[Cross-posted from Konpa Group Blog, written by Sabina Carlson]
I have read a number of the stories written about the Ushahidi Haiti Deployment, some of which said that it served as a lifeline for many Haitians affected by the earthquake of January 12th. And as the rescue phase transitioned into the recovery phase, as disaster slowly transitioned into development, and as incidents gave way to indicators, our team decided that our platform had served its purpose and that it was time to close Haiti.ushahidi.com. Our site would always be kept up to serve as a snapshot of the crisis phase.
But, back in March, I deployed to the ground to serve as the Ushahidi Haiti Project’s (UHP) field representative for local outreach, and spent a month explaining the Ushahidi and 4636 system to a wide cross-section of Haitian civil society: in the middle of IDP camps, in destroyed churches, in local meeting halls, I explained Ushahidi in Creole and listened to what the affected communities had to say. And I made the interesting discovery that, during the recovery phase, Haitians saw Ushahidi not just as a life line, but a communication line – in fact, the only open communication line that seemed to exist between them and the humanitarian community.
And so, it is hard to convey how inspired, relieved, and motivated I was to hear about the Noula platform: motivated by the same drive to broadcast the voices of the affected population, a Haitian ICT company called Solutions had pooled its resources to create an interactive crisis and needs-mapping platform called “Noula” or “we’re here” in Creole. The concept is simple: based on the shortcode 177, Haitians can call into a call center for free that is staffed by trained operators, and communicate critical pieces of information on their situation or request information. The information is then sorted, categorized, geolocated, and put onto the online platform Noula.ht, where responders can access the information directly or through subscribing to receive alerts.
Although UHP was born in Patrick Meier’s living room and Noula was born in a tent outside of the Solutions’ office, the platforms shared a common core function: to broadcast the voices of disaster affected populations onto a map that the world can see and respond to.
As a team, we saw Noula as having the potential to be that lifeline, that communication line, not just for the current crisis but for the long-term – and so we decided to take our experience, our resources, our networks, and our lessons learned to partner with Solutions to support Noula.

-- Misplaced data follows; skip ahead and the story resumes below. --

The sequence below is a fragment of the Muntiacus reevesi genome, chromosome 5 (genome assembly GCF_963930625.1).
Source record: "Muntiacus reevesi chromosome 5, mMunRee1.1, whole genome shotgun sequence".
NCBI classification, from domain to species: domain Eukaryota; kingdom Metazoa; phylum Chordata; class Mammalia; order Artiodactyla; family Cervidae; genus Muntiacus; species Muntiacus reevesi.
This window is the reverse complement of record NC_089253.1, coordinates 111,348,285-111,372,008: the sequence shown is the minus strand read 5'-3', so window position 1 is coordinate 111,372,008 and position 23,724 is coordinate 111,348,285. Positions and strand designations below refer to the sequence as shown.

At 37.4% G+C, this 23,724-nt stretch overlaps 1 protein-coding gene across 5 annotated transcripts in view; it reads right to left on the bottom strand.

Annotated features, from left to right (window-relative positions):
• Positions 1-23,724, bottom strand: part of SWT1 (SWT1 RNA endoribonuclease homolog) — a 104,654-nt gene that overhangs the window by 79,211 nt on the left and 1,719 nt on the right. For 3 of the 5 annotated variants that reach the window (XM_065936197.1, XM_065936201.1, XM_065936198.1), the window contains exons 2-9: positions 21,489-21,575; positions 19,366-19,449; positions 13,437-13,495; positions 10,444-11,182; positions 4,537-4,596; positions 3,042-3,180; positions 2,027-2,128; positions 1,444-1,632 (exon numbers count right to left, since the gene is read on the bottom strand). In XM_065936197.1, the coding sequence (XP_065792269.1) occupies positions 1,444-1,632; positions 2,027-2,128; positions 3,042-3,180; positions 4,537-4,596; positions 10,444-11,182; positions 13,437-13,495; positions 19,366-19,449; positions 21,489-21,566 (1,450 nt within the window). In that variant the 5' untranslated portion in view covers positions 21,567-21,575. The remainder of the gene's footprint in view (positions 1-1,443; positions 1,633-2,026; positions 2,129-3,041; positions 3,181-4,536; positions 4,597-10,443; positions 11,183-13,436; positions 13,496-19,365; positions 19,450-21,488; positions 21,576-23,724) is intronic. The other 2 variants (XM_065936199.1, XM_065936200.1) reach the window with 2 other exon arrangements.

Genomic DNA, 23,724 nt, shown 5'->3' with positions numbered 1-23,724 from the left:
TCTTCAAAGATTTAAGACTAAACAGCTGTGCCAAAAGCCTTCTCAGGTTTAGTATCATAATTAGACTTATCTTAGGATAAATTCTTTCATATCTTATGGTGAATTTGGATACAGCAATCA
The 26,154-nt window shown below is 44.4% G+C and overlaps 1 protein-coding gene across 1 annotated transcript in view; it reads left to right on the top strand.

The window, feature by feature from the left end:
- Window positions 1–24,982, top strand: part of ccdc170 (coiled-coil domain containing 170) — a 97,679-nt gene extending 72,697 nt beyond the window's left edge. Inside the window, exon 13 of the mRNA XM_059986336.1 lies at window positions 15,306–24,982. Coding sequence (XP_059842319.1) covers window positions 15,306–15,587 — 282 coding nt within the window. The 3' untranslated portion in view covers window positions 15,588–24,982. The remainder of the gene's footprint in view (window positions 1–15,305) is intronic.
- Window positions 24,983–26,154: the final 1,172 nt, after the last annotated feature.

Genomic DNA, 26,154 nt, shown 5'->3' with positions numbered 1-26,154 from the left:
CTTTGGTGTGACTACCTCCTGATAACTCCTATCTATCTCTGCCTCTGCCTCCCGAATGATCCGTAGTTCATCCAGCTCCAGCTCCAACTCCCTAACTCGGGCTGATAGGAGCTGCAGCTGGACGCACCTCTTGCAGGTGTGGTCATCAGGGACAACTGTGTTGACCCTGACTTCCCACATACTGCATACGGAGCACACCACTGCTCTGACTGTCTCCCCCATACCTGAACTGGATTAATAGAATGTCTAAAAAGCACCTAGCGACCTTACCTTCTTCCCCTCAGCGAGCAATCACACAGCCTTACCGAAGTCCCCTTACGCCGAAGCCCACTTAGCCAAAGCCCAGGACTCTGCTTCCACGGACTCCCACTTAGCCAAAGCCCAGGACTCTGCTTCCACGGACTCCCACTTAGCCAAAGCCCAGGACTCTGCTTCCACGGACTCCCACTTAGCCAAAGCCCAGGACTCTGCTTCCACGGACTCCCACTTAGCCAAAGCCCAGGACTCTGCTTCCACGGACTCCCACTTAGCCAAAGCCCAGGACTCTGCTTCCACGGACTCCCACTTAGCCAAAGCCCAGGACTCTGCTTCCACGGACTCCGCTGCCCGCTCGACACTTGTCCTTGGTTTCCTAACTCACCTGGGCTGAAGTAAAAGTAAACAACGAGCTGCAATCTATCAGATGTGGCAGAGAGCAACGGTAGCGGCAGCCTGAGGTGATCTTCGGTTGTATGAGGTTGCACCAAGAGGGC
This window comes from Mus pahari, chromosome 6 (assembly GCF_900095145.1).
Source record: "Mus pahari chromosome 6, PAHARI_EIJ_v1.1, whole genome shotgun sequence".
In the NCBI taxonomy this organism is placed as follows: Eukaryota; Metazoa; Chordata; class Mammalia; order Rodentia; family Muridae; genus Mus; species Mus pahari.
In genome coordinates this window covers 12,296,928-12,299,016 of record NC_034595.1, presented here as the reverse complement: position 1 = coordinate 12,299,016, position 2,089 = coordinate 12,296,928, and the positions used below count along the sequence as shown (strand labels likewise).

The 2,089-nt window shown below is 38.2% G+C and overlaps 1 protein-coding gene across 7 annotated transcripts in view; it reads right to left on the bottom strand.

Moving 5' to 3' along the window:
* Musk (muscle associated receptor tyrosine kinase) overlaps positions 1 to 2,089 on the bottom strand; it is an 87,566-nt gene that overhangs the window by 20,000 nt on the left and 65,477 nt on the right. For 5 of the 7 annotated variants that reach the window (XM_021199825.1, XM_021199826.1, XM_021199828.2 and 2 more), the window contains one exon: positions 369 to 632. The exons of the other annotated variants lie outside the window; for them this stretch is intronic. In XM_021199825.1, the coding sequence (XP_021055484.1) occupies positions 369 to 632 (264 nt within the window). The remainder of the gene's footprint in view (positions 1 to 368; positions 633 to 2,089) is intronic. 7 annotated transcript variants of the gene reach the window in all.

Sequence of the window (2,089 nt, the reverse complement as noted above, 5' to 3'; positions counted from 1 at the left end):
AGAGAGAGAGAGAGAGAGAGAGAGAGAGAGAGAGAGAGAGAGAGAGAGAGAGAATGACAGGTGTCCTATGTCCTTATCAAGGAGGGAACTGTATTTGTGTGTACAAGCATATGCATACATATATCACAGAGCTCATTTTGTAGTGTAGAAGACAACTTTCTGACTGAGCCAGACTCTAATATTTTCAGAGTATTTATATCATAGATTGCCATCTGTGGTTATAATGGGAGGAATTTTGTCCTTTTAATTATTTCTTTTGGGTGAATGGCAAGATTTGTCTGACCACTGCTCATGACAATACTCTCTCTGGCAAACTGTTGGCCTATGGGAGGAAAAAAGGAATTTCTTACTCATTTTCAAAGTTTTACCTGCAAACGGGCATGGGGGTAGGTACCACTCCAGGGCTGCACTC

The Solutions team has an incredible wealth of technical experience, and the talent to create an incredibly responsive tool that is tailored to the current crisis and mitigation efforts in Haiti. And while Solutions has all the networks and knowledge to build a tool for the public authorities in Haiti, they requested extra support in reaching out to the humanitarian community to understand how the tool could be best used by them as well.
This is where I have come back into the complex crisis communications world in Haiti: to act as a liaison between the Noula team and the humanitarian community. I have been here to find out about how information could best flow between the Haitians calling into the call center every day to the cluster leads and logisticians and information management officers that direct the humanitarian effort every day.
It has been an incredible opportunity to work with a dedicated piece of Haitian civil society to build from the ground up a crisis communications platform that is not only specifically tailored to Haiti, but to the complex post-earthquake, pre-hurricane reconstruction and risk reduction environment the country finds itself in.
And I am also grateful that our networks, experiences, and lessons learned from the Ushahidi Haiti Deployment can play a modest but consistent role in supporting what is now, and will continue to be, that channel of communication I found to be so vital back in March.